Rentokil, the support services group, is to make up to 1,700 UK workers redundant after deciding to close its textile operations that provided workwear and linen to businesses.
Doug Flynn, the chief executive, who this week announced the company's biggest acquisition in years, said the textile operation was Rentokil's most intractable problem. The company had failed to find buyers for it, and investing to try to turn it around would be too expensive, he said. The unit rents and cleans work clothes and linen, such as table cloths.
"There is no other parallel to this situation in the group, where you have a business [textiles] in minor meltdown. There are some businesses that have to be fixed, such as UK pest control, but nothing like this," Mr Flynn said.
Rentokil has similar textile operations in Europe, which Mr Flynn said would be maintained.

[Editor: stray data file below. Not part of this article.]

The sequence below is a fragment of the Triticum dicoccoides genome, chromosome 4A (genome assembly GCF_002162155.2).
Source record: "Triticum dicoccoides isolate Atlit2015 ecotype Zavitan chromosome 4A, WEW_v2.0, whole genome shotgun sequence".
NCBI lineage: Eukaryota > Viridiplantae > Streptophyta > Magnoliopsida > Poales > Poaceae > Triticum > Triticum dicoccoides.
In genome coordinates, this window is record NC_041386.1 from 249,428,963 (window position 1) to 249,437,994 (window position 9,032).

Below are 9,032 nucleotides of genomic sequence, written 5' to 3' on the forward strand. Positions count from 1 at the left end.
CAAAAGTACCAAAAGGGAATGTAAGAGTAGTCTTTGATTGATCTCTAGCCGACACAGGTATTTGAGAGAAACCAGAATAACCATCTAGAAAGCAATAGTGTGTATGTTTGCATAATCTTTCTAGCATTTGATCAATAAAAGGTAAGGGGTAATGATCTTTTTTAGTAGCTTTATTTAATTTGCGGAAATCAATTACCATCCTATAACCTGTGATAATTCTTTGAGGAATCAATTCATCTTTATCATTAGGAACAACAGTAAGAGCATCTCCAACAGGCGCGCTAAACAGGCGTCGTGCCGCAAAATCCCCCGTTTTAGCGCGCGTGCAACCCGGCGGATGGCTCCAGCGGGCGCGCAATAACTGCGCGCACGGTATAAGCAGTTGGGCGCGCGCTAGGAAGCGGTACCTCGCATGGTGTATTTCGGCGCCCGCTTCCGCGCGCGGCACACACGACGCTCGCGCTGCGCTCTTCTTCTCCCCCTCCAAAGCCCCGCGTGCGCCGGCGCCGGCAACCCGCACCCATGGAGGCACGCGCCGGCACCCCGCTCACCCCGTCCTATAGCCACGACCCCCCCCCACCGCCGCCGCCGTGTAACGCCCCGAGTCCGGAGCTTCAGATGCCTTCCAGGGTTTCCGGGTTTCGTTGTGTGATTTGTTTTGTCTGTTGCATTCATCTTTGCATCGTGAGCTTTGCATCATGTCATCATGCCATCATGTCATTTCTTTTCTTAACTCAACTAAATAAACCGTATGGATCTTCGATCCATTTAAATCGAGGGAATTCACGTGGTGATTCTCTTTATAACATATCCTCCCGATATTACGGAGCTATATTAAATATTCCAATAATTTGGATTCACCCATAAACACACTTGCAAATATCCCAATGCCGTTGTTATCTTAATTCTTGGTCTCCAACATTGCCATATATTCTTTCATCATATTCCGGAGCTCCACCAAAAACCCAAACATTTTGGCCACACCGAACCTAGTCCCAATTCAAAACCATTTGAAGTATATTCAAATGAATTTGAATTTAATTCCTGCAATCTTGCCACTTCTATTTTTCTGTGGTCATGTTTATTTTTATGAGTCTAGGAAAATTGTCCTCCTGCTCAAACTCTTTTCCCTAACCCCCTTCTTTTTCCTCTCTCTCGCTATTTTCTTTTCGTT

The UK textile business, which sits within the hygiene division, lost £9m last year on turnover of £55m. The unit employs 2,000 across the UK, 300 of whom will be kept, as a small part of the business will remain.
Mr Flynn, brought in as chief executive last year, said Rentokil would attempt to find jobs for others in the group but there were "no guarantees". The company, which has 40,000 UK employees, will take a charge of £45m-£50m over the closure.
The bad news for Rentokil's textile workers could prove a fillip for the business's two main rivals - Johnson Service, the dominant player in workwear, and Davis Service, which leads the linen market. Competition issues meant that neither of these was thought likely to be permitted by regulators to buy Rentokil's business.
Analysts at Deutsche Bank said: "Rentokil is gradually solving some of its structural problems and we think that this will lead to a rebound in margins, which the market consensus does not expect."Reuse content